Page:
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Understanding Automatic and Quartz Movements

With watch collecting on the rise, many novice watch lovers often wonder whether it’s best to own a quartz watch or an automatic mechanical watch. There is no right or wrong answer, but it's good to understand the difference.

The Longines Master Collection

With watch collecting on the rise, many novice watch lovers often wonder whether it’s best to own a quartz watch or an automatic mechanical watch. There is no right or wrong answer. Both types of watches have something to offer, but it is good to understand what the difference is between a quartz watch and a mechanical watch and the pros and cons of each.

 

Concisely, a quartz watch is powered by a battery, while a mechanical watch houses a mainspring that stores the energy. The energy of the mainspring is delivered in small, equal impulses to the balance-wheel by the escapement. This mechanical device is preventing the mainspring from unwinding rapidly. The balance wheel is regulated by a balance spring and its isochronous oscillation. In a watch the balance wheel oscillates 28’800 times an hour and advances the wheel-train 691’200 times a day.

Concisely, a quartz watch is powered by a battery, while a mechanical watch houses a mainspring that stores the energy.

There are two different types of mechanical movements:

Automatic (or self-winding) movement and manual-wind movement.

The manual-wind watch has to be hand wound regularly by the wearer to keep the energy flowing. On the other hand, automatic watch feature a rotating weight (also called a rotor) that winds the watch automatically as the wrist moves.

For automatic watches, as long as the watch is being worn, and generally for a specified amount of time after the watch comes off, it retains energy and continues to run.  If the owner puts the watch down or doesn’t wear it for a period of time, the power left in the watch (referred to as power reserve) dwindles, and the watch will eventually stop running – requiring the wearer to re-set it before wearing it again.  The amount of time an automatic watch will continue to run without stopping once it is put down varies depending on the movement inside, the amount of energy stored, and other factors.

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Longines PrimaLuna

Pros and Cons Of Automatic and Quartz Watches

For the purposes of this article, we are comparing only the automatic mechanical watch with the quartz watch. Naturally, there are pros and cons to each type depending on your viewpoint.

 

SETTING AND RESETTING THE TIME

Some people prefer the idea of owning a watch that has hundreds of tiny mechanical parts inside that work together to track time. They aren’t bothered by the fact that if they put the watch down for a few days or a week, they have to re-set the time before wearing the watch again. For many, that is part of the allure of a mechanical watch.  Conversely, others may prefer a quartz watch that they set only once. They can leave it off their wrist for a week or even a month without having to re-set the time the next time they need to wear it.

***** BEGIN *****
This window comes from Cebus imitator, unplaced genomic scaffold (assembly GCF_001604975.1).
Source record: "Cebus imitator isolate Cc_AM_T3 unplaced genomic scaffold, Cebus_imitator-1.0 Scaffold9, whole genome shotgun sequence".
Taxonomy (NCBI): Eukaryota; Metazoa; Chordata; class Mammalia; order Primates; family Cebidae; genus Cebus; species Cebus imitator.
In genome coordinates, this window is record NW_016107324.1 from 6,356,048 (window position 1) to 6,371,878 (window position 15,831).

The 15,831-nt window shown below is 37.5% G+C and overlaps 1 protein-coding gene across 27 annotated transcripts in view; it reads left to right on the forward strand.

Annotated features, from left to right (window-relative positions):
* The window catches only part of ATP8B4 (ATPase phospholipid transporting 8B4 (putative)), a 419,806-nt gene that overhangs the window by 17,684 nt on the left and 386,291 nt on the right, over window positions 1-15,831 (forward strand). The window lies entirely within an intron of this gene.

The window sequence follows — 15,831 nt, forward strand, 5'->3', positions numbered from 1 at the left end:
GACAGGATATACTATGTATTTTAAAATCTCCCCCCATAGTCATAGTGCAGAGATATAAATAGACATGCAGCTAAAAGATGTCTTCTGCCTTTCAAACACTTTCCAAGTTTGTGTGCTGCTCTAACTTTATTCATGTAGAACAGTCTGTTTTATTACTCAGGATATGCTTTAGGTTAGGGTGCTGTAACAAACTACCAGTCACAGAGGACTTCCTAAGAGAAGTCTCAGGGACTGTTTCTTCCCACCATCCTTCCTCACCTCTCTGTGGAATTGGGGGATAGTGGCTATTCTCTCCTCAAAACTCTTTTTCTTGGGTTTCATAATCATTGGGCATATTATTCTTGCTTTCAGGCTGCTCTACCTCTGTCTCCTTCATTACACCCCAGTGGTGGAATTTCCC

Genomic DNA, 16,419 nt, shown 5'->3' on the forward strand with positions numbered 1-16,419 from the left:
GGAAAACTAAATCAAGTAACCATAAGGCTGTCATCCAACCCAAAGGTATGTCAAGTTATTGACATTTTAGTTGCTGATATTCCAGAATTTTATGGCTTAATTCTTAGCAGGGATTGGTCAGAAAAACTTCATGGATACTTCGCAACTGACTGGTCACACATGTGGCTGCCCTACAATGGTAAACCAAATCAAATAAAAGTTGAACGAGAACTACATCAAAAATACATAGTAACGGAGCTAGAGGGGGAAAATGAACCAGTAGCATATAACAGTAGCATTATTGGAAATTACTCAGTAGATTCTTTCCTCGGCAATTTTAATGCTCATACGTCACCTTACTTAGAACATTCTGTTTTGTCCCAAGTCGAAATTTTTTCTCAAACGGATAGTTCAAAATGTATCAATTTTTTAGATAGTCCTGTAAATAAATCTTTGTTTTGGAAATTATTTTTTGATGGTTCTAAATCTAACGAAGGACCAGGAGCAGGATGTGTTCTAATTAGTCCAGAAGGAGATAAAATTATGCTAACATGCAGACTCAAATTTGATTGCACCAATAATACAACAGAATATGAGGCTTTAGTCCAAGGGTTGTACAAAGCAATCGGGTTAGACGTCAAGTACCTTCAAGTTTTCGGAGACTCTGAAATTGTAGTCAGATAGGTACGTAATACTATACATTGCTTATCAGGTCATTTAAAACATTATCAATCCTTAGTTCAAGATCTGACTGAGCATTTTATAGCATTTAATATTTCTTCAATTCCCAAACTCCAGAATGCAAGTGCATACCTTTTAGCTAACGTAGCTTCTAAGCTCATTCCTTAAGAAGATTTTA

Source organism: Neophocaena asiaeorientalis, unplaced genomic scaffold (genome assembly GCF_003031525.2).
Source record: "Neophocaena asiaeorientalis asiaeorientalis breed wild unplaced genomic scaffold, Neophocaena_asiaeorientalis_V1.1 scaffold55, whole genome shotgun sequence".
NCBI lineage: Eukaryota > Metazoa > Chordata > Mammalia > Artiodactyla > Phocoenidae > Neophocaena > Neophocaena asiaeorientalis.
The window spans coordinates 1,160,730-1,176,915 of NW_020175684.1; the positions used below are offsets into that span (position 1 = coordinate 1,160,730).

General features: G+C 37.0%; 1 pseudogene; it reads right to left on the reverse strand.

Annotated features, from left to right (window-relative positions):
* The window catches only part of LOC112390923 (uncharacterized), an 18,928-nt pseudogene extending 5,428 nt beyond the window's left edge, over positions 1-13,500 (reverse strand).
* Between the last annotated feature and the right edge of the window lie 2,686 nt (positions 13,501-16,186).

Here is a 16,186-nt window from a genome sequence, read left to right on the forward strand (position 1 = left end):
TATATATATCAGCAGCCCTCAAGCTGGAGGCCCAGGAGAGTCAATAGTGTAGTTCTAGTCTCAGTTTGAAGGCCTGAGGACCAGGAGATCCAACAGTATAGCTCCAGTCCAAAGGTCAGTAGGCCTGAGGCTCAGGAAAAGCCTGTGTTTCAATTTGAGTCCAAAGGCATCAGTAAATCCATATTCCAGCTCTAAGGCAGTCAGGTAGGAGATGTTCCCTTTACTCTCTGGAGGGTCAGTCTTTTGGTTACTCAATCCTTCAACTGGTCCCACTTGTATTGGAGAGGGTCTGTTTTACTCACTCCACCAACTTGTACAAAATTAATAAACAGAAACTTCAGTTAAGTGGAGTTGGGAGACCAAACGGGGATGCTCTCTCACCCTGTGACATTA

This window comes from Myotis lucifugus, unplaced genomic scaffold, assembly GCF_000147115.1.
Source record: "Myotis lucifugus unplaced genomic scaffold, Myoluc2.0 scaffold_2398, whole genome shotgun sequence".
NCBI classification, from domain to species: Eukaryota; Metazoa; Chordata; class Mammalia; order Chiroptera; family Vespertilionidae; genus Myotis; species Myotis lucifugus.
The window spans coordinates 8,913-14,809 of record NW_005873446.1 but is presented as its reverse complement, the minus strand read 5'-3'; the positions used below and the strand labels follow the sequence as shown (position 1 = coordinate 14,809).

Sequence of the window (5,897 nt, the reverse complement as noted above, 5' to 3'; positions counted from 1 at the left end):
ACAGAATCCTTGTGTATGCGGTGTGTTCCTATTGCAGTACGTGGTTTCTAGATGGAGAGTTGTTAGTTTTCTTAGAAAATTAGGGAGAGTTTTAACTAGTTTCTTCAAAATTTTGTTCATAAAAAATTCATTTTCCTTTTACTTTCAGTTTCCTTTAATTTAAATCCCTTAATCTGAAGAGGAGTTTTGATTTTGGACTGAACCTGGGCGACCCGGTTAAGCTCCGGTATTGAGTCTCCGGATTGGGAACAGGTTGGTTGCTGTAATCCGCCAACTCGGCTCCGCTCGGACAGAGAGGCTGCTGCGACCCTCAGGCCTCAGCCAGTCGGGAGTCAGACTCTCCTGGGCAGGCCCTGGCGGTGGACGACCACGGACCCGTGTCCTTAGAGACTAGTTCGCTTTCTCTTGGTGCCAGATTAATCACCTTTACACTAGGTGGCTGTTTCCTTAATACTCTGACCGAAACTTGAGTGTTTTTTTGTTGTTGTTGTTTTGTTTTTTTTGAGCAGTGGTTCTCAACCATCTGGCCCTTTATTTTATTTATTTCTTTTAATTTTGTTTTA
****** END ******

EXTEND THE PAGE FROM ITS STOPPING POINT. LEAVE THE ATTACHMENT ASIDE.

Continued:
LONGEVITY

A high-quality mechanical watch will have a lifespan of more than 100 years, if it is serviced regularly. The heritage workshop of Longines is capable of repairing virtually every mechanical watch that left the factory, even it is more than 100 years old. Quartz watches are younger in the history of watch making, but they can last very long. If necessary, they can be repaired as long the built-in integrated circuits and the required batteries are available.

 

ACCURACY

A quartz watch has a higher accuracy than a mechanical watch, due to the much higher frequency of its oscillator.

 

SERVICING AND BATTERY REPLACEMENT

One of the important aspects of an automatic watch is that, like a car, it will need to be serviced. Inside that movement are oils and lubricants that can dry up over time. There are also gaskets that could need replacing. Although servicing intervals may vary, Longines suggests for automatic watches to be serviced about every three to five years. This will keep the watch running properly so that it can last a lifetime and even on into the next generations.

With a quartz watch, there is a battery that eventually needs to be replaced. Depending on the watch, the life span of the battery inside can be anywhere from one year to five years.

In the end, which type of watch one prefers is truly a personal choice, and most watch wearers buy the watch they love no matter what movement is inside. For this very reason, many watch brands offer both types of movements.

 

Longines offers both mechanical and quartz timepieces. To explore watches in these categories, you may visit the Longines Watch Selector and filter for your preferred type of movement.

Automatic Watches

Quartz Watches